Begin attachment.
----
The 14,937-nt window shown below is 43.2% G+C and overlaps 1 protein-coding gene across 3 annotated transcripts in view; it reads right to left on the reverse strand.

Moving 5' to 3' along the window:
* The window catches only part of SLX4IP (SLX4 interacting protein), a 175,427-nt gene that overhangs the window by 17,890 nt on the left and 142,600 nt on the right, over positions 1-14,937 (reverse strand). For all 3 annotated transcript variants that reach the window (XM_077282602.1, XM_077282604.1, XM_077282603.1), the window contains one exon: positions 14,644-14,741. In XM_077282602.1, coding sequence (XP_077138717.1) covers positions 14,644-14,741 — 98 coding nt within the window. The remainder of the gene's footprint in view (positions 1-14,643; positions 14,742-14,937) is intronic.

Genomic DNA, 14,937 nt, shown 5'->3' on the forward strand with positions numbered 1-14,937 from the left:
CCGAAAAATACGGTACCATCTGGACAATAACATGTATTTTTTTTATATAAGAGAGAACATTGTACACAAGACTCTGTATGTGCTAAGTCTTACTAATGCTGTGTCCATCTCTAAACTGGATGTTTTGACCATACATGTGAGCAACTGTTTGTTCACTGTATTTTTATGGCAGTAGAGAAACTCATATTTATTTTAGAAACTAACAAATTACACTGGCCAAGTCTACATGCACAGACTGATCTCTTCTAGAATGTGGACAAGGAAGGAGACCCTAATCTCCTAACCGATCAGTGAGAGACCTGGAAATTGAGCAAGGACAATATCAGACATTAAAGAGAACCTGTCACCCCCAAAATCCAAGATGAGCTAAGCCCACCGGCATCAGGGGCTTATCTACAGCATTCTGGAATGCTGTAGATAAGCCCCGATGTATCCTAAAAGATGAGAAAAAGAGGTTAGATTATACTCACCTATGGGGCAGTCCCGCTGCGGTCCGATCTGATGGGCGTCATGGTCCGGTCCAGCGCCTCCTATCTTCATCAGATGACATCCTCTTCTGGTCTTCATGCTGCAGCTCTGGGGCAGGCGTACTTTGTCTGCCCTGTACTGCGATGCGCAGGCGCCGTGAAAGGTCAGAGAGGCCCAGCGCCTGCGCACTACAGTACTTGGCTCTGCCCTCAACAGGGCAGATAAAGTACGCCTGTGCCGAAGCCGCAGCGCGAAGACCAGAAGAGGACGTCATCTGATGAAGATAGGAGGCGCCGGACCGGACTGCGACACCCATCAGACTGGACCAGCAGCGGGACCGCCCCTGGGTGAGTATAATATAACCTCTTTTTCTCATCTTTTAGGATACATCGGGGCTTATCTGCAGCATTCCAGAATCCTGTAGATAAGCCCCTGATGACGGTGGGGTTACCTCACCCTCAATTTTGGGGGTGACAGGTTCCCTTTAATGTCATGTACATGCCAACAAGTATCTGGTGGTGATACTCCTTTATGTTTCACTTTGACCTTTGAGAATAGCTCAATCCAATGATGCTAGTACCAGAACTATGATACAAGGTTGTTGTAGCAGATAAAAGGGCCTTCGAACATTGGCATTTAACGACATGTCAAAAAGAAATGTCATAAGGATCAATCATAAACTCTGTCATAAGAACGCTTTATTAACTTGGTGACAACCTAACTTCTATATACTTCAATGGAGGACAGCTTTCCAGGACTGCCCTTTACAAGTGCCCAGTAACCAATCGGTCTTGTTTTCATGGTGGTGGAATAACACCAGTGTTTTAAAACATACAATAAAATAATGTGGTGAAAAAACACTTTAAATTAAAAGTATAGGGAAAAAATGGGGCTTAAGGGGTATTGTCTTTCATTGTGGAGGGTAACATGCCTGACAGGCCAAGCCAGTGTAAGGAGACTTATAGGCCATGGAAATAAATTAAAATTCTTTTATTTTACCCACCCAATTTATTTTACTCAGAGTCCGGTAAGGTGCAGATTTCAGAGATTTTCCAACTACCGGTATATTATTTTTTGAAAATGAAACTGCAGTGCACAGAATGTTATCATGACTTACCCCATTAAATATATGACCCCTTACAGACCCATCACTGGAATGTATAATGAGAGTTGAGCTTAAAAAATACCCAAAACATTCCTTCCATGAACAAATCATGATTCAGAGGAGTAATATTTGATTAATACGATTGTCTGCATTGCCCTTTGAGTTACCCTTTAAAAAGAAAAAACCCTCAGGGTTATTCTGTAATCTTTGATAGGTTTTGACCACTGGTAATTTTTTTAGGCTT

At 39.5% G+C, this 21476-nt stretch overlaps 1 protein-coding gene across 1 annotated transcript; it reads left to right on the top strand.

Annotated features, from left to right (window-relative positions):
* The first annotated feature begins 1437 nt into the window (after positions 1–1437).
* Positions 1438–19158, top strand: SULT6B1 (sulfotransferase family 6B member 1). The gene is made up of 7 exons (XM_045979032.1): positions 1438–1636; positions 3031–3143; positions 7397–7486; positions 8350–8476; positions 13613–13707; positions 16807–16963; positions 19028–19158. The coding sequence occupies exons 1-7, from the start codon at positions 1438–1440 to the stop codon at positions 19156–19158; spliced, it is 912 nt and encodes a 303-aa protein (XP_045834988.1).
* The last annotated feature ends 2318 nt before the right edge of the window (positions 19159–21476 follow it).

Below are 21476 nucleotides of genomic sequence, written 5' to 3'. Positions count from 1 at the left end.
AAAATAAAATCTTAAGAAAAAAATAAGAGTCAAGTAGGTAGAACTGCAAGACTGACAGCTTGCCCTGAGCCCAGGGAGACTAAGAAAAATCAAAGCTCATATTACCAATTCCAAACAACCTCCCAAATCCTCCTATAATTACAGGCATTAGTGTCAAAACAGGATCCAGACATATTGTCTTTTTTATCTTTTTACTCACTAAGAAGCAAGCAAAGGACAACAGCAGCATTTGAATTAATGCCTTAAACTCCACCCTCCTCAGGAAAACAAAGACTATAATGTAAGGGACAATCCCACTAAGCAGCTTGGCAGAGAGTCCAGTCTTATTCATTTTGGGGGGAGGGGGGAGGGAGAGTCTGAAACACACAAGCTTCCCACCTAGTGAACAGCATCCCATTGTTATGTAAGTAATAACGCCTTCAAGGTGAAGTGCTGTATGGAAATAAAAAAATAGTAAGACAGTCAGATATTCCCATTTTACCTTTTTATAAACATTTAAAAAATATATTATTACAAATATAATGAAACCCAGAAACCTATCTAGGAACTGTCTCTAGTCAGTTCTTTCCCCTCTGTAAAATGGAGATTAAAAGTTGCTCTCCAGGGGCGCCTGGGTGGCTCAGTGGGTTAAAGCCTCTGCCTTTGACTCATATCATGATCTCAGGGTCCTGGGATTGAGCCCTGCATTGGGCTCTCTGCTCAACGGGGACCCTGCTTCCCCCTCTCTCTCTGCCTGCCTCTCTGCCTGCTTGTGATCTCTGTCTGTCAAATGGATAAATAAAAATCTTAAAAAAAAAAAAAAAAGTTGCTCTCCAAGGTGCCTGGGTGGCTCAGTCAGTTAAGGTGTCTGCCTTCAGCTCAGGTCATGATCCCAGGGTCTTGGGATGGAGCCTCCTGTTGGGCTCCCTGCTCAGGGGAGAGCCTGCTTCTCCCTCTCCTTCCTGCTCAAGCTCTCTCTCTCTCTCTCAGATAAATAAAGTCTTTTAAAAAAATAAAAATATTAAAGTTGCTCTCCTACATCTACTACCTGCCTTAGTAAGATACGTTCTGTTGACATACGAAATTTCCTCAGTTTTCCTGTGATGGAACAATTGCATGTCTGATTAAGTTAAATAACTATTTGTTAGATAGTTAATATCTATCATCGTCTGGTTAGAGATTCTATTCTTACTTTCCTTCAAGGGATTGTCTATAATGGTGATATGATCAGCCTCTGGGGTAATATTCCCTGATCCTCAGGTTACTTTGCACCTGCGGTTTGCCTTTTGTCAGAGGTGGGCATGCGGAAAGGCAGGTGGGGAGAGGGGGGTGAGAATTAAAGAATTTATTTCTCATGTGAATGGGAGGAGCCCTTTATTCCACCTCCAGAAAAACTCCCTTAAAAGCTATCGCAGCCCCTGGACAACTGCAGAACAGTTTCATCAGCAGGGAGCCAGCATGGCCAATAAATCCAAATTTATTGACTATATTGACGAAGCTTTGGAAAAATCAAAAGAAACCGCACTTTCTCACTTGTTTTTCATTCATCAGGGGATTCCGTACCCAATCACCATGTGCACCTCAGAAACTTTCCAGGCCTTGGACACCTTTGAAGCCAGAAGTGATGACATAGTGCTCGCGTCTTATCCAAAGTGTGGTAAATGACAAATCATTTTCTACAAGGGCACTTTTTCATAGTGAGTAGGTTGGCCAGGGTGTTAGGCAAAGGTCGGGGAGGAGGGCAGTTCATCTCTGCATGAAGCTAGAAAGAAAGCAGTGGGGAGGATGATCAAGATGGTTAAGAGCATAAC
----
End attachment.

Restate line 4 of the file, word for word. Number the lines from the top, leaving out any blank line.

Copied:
Genomic DNA, 14,937 nt, shown 5'->3' on the forward strand with positions numbered 1-14,937 from the left: